Our last written assignment will be a comparative analysis of Never Let Me Go and another assigned text. An effective comparative analysis identifies a fundamental concern or tension that two texts share and expands on that through careful and close reading of both texts. A successful comparison will be a critical synthesis of your materials, placing them in a dialogue with each other rather than subordinating their differences, and expanding beyond a list of similarities and differences into a nuanced study of the relation between the two on the issue of your choice.



            To balance the more formal written assignments, we will also have lower-stakes, informal writing exercises to practice skills and build community. Do not expect any feedback from me on them.


Discussion Board

            In the third week of the quarter, I will start a weekly discussion question on Canvas. Here you can continue discussions from class, add your own insights, and see how others are interpreting the texts. Responses should be about a paragraph in length, with clear reference to or quotation from specific parts of that week’s reading. I’ll post them Thursday; you have until Sunday night to respond.


In-Class Writing

            I will have freewriting activities from time to time to practice skills and gauge questions and struggles the class is having with the texts. They are intended to be informal practice opportunities.



Attendance and Participation:

            ENGL 242 is not intended as a lecture course; it is a discussion-based course, and as such, your daily preparation and participation largely determine the success of the course. When illness or other circumstances arise, please let me know beforehand, and please attach to your email any assignments that are due, so that they won’t be counted late. Keeping up with the reading is essential for effective discussions; my first impulse is to trust you implicitly to read and think about our materials before each class. My second impulse is to use reading quizzes to assess this; it is better to read and discuss. Note that participation is more than merely attending class; it means contributing to discussions. I reserve the right, and will exercise it, to call on anyone in class and expect a response.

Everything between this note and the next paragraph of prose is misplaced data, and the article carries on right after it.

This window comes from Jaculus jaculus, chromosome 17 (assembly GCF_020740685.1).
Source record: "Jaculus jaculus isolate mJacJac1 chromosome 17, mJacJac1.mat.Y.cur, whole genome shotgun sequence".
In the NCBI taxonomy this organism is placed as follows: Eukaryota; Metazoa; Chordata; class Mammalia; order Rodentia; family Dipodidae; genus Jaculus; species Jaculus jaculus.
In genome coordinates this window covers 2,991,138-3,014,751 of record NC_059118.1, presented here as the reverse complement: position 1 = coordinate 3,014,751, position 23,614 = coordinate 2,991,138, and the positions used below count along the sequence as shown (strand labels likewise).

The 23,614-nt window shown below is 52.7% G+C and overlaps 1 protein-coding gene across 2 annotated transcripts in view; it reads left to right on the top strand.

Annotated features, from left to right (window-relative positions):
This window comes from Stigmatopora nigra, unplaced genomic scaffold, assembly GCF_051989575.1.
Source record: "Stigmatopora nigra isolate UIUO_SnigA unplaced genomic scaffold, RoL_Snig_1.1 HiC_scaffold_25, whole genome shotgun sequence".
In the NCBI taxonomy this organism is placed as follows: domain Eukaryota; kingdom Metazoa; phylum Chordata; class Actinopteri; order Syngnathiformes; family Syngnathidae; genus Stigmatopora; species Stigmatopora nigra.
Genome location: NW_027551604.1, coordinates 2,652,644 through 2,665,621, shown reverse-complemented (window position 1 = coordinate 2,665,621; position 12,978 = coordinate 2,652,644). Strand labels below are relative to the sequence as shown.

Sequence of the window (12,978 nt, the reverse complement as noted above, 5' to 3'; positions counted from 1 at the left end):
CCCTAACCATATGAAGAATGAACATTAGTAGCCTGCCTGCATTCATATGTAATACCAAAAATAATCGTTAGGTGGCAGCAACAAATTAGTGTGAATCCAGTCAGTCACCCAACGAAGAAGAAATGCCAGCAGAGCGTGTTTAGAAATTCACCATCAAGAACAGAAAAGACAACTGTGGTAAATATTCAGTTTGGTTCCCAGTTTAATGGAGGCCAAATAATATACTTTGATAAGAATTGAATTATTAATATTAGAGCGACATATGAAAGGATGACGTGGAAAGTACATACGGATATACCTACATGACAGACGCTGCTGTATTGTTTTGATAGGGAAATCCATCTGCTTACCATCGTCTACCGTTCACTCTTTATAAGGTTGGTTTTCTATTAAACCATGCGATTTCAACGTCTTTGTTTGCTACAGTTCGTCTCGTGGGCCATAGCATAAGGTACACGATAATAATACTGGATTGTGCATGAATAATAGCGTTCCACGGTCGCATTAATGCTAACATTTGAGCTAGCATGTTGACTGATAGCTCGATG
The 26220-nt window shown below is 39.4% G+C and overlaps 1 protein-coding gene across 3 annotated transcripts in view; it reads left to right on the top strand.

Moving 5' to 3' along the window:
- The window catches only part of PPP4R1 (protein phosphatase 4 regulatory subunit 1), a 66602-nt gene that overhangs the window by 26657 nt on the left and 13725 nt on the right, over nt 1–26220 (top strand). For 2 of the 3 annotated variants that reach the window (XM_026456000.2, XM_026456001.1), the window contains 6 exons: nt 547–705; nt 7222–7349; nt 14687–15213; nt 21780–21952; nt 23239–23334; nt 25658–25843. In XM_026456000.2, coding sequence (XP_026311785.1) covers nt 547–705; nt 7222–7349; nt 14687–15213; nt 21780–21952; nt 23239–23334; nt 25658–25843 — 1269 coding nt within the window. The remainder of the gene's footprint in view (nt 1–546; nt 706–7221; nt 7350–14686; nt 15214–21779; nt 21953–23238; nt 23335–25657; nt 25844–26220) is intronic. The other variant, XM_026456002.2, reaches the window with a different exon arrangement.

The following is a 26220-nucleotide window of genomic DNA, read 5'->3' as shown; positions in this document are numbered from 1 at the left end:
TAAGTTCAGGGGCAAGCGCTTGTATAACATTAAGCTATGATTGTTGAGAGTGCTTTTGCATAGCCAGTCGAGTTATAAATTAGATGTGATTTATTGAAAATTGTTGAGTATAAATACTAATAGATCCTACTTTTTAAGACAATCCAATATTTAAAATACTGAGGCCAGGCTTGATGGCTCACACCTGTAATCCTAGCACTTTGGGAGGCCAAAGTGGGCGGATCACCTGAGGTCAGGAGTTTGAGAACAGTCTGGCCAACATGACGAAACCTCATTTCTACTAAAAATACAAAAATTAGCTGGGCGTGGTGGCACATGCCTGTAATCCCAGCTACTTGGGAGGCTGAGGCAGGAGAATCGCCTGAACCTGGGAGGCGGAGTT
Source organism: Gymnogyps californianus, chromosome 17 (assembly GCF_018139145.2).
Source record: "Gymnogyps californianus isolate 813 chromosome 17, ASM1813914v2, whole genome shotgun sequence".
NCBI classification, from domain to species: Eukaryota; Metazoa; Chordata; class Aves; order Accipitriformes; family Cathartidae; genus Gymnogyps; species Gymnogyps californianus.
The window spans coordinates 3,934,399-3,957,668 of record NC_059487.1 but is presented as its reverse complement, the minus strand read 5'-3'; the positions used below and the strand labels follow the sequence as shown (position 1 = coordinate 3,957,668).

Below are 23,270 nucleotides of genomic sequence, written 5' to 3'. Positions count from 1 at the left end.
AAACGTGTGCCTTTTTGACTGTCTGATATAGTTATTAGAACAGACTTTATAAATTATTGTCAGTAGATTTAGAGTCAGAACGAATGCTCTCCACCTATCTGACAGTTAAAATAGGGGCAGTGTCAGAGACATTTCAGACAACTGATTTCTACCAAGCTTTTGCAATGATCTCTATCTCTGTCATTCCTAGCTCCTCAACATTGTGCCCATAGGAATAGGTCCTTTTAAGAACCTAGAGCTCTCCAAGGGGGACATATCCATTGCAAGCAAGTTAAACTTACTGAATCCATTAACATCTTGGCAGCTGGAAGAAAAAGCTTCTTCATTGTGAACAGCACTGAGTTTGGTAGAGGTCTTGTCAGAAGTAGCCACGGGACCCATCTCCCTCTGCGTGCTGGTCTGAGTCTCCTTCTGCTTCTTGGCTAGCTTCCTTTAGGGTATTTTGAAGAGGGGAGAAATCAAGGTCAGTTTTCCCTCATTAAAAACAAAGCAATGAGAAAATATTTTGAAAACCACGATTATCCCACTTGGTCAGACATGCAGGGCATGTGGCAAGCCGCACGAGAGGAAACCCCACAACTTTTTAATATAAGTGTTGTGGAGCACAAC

Zero Tolerance Policy

            Literature, by its nature, should invite a wide range of reactions, opinions, and interpretations; I hope to encourage this by providing an intellectually challenging but respectful environment; I ask you to do the same. There will be no tolerance for words, speech, behavior, actions, or clothing/possessions that insult, diminish, demean, or belittle any individual or group of persons based on race, ethnicity, religion, gender, sexual preference, ability, economic class, national origin, language, or age. Academic freedom, freedom of speech, and freedom of discourse DO NOT protect racism or other acts of harassment and hate. Violations of this Zero Tolerance Policy may result in removal from the classroom and actions governed by the student code of conduct will be taken.


Technology Policy

            Unless you have a very specific reason for needing them, I request that you not use computers or electronics in class. I ask that you purchase physical copies of our texts, and our discussions will refer extensively to those physical objects, so bring to class with you the text you were assigned to read and be ready to engage with it. Please mark up your readings and take notes with pencil/pen and paper.


Late Work:

            I will accept any of the written assignments late with a penalty of one grade level for each day (24 hour period) after the due date (for a paper that would receive a 4.0 had it been on time on Monday, any time after class up through Tuesday, it will receive a 3.0, Wednesday a 2.0, etc.). I will not accept reading responses late.